With crisis comes opportunity, as the saying goes, and Angelos Damaskos, principal adviser of the Junior Oils Trust, has capitalized on the panicked selloff of junior oil and gas companies to build positions in four promising names in Western Canada.
In this interview with The Energy Report, he explains why oil prices could reach $75 per barrel in the near future, and why companies making good money now will make much more on the upswing, with great benefits to shareholders. In addition, he highlights two Australian companies with highly prospective projects.
The Energy Report: The prices of West Texas Intermediate (WTI) and Brent have recently rebounded to about $60 per barrel ($60/bbl) and $65/bbl, respectively. Where do you see them going for the rest of the year?
Angelos Damaskos: The oil industry expects oil to recover to $75/bbl in the near term because this is the global marginal cost of production. The longer oil trades below that price level, we lose supply not only from the North American shale industry, but also from the longer-term producing projects: the Canadian tar sands and the Brazilian offshore basins.
The oil price has recovered by 20–25% from January's lows but remains 50% lower than last year's highs. As a result, there has been a dramatic drop in income and earnings, which has been met with big cutbacks in capital expenditure (capex) and development drilling. The length of time oil trades below $75/bbl is a clue to how strong the recovery might be once a supply-demand balance is again achieved.
TER: With regard to shale oil, some believe that the oil price collapse has broken that industry for the foreseeable future. Do you agree?
AD: I do not. Shale oil technology has advanced tremendously over the last few years, which is why production has advanced so rapidly. It is now far easier to map and understand the geotechnical characteristics of shale reserves. It's purely a matter of spending the capex necessary to develop as many wells as possible to increase production. The minute oil prices recover to $70–75/bbl, or perhaps a little higher, shale drilling will recommence almost immediately.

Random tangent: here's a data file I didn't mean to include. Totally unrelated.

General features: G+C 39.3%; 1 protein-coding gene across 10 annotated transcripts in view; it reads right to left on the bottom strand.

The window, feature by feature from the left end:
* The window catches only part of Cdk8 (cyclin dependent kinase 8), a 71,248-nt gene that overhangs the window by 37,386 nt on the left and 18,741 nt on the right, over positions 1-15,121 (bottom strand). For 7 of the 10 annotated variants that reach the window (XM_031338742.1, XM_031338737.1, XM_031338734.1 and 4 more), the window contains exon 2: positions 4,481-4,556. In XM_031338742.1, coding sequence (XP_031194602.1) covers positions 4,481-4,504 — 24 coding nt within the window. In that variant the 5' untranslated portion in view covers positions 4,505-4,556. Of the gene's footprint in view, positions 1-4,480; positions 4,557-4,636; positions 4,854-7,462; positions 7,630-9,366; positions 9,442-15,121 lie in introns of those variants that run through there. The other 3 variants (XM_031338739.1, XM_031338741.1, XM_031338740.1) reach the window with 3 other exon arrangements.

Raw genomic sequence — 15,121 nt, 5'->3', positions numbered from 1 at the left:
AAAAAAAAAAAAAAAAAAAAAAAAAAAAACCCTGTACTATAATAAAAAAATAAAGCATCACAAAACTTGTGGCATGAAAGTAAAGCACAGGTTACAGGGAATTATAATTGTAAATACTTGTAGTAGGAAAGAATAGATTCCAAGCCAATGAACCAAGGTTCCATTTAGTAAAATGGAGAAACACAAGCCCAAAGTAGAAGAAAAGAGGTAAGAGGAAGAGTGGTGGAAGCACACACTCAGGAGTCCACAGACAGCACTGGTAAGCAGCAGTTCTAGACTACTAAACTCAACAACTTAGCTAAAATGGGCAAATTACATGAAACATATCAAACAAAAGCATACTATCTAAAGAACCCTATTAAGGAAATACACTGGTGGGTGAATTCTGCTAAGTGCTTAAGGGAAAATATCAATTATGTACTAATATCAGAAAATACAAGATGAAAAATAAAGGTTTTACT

TER: Some blame the oil price collapse on lack of demand. How much do we know about oil consumption?
AD: It's not clear what caused the collapse. We believe it might have been a demand shock resulting from a slowdown of the Chinese economy or in some of the emerging markets. This, combined with a rapid growth in production, particularly from North America, might have tipped the balance to oversupply and sparked the initial price drop. Then the momentum traders and the hedge funds got involved and pushed prices down to the $40–45/bbl we saw in January.
The International Energy Agency (IEA) and other reputable bodies indicate that oil demand remains steady and might have actually grown in 2014. The IEA projects slight growth in 2015. If we accept that global economic growth has stabilized, demand for oil should remain fairly firm and might actually be further stimulated by today's lower prices.
TER: In contrast to the price of oil, there has been no rebound in the price of natural gas. Why not?
AD: We have been fairly bearish on U.S. natural gas for some time given the oversupply from shale projects. Gas production growth has exceeded 30% over the past five years. Until the very large liquefied natural gas (LNG) export facilities planned in Western Canada come onstream, low prices will likely prevail.
European gas prices trade much closer to the equivalent per-crude-barrel price because European uses of natural gas have evolved over a much longer period of time and do not suffer from infrastructure constraints, legislative tariffs or bans on trade flows.